China Props Up Slumping Housing Market
To combat a growing lack of confidence in China’s real estate market, local governments are loosening restrictions on who can buy houses, offering incentives for those who do, and winding back previous price controls.
Communist Party media has also begun to talk up the market’s latent potential, in an apparent attempt to bolster confidence in housing prices.
But across China, real estate developers are scrambling to get rid of inventory, resorting to unorthodox sales techniques that suggest a deep concern about the future.
A collapse in real estate prices would be catastrophic for the Chinese economy: the vast majority of Chinese wealth is tied up in housing, and the real estate industry has been the locomotive of growth for at least a decade.
‘Saving the Market’
In mid-level cities across China—which are still enormous by global standards—officials have wound back restrictions that have been in place for some years, in order to get people to buy more houses. Such measures are known in Chinese as “jiushi,” or “saving the market.”
Wuhan, a transportation hub in central China on the banks of the Yangtze River, has encouraged college students to move there to study. They can obtain a local residency permit once they graduate, gain local employment, and crucially, purchase a home, the new policy says.
Official residency status in Chinese cities is controlled by the government through what it calls the “hukou,” or household registration system, which acts as an internal visa or passport mechanism inside China.
People born in the countryside are relegated to rural hukous. Without a city hukou, they become second-class citizens upon moving to a city, unable to send their children to school or buy apartments or cars.
Other cities have dangled the promise of local hukous in exchange for a purchase of housing, according to Xinhua, the official Chinese news agency.
The city of Wuhu in central China’s Anhui Province has canceled the restriction on college graduates needing to complete three years of full time work before they receive subsidies for a first home purchase.
Zengcheng and Conghua, two second-tier cities in Guangzhou Province, have also started unwinding restrictions on house prices, credit, inventory, and purchaser identity, which had been added in years past in an attempt to stop a runaway housing market from becoming destabilizing.
Because restrictive economic policies that are an essential part of the Chinese regime’s model for economic growth have channeled a large portion of household income into housing, even minor changes in policy, amplified by China’s vast population, can have an immediate and significant effect.
But such measures may be at best a temporary salve. Signs of a seemingly inexorable slowdown are everywhere.
Deutsche Bank AG said in a June 13 report, according to Bloomberg, that only after cutting prices by 10 to 15 percent, were developers able to achieve an acceptable volume of sales.
Official data shows that from April to May, home prices declined in 35 of 70 cities, a dip not seen since May 2012.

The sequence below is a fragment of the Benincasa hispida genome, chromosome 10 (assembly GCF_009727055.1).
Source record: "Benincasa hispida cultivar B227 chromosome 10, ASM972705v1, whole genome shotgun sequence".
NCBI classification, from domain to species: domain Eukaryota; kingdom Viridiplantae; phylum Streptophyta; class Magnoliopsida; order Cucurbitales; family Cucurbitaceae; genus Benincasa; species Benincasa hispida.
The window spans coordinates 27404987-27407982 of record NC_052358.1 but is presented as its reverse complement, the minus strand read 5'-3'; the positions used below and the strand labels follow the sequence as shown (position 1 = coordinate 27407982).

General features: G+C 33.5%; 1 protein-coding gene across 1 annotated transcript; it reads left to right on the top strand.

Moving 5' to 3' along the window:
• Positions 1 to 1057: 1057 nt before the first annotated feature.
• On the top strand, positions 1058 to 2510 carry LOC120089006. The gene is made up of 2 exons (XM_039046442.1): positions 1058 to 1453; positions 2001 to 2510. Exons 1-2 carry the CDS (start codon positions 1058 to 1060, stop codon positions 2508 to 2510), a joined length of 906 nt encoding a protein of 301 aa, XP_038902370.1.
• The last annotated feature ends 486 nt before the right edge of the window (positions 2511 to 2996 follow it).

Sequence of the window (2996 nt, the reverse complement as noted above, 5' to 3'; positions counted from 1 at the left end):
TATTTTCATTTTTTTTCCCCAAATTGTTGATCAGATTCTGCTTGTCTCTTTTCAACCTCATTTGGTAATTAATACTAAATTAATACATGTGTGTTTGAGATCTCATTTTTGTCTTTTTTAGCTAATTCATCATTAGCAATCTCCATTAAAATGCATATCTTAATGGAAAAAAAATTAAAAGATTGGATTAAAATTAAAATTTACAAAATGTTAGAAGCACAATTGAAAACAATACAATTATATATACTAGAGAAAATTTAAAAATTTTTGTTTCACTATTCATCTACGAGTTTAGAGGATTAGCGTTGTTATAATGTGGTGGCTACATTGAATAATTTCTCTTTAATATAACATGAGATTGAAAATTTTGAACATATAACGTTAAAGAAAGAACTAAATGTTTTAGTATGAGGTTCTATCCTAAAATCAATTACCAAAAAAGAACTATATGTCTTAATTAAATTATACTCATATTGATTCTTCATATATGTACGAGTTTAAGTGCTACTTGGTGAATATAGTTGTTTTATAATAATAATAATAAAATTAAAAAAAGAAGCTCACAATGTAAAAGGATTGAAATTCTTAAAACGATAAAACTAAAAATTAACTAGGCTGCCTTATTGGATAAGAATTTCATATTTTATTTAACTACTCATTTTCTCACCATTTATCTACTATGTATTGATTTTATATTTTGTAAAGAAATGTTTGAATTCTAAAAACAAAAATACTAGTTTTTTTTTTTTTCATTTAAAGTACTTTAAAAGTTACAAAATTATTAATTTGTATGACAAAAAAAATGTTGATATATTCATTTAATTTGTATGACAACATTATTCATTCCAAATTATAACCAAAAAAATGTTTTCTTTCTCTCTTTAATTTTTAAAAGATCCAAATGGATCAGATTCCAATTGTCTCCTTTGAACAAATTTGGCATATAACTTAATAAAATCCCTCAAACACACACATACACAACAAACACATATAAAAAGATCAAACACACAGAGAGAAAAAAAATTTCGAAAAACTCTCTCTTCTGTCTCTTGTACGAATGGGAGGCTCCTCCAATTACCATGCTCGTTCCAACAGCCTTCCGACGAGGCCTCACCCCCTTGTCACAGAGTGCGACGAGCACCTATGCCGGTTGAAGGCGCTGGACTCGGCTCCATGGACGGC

The prices of stock in major Chinese real estate companies listed in the United States have also stumbled this year, with SouFun, a major real estate website, losing 25 percent of its value in June, and E-House China Holdings Ltd., a Chinese property broker, dipping 13 percent.
The Shanghai Stock Exchange Property Index has dropped over 6 percent this year, reflecting the fortunes of the two dozen real estate companies it tracks.
Li Junheng, an analyst of the Chinese economy with Warren Capital based in New York City, said in a recent newsletter that the “biggest cities including Shanghai are seeing price reductions both inside and outside the Inner Ring Road by 2–3 percent and 8–10 percent respectively.”
The newsletter also said that the slowing economy has led high-end retailers to stop opening new stores in shopping malls, while major real estate projects are discounting to the tune of 50 percent. Even the ever-confident VIP gamblers who travel to Macau’s casinos have slowed to a trickle.
“We think that the market dynamics are significantly different from 2008-09 … and 2012 … in that the market is seeing a fundamental and structural surplus and low consumer sentiment,” she wrote.
Taking to the Internet
People’s Daily, the mouthpiece of the Communist Party, has gone on the defensive about the tweaking of real estate policies.
“Real Estate Bears Have Ulterior Motives, Price Adjustments are Normal,” declared the headline of a recent story.
“Real estate deals have trended low this year, suddenly leading to a dust-raising clamor of ‘collapse,’ ‘inflection point,’ ‘bank runs,’ and other pessimistic theories,” the newspaper said.
Actually, this is all part of “normal adjustment,” the paper said, setting down the Party line on the politically correct way of looking at the real estate market.
Other officials have been more sober. Pan Gongsheng, the deputy chair of the People’s Bank of China, said during a recent forum that, according to paraphrased remarks, if a country’s people primarily stores their wealth in real estate, it might bring many problems to economic development, leading to a real estate bubble that bursts and brings an economic crisis.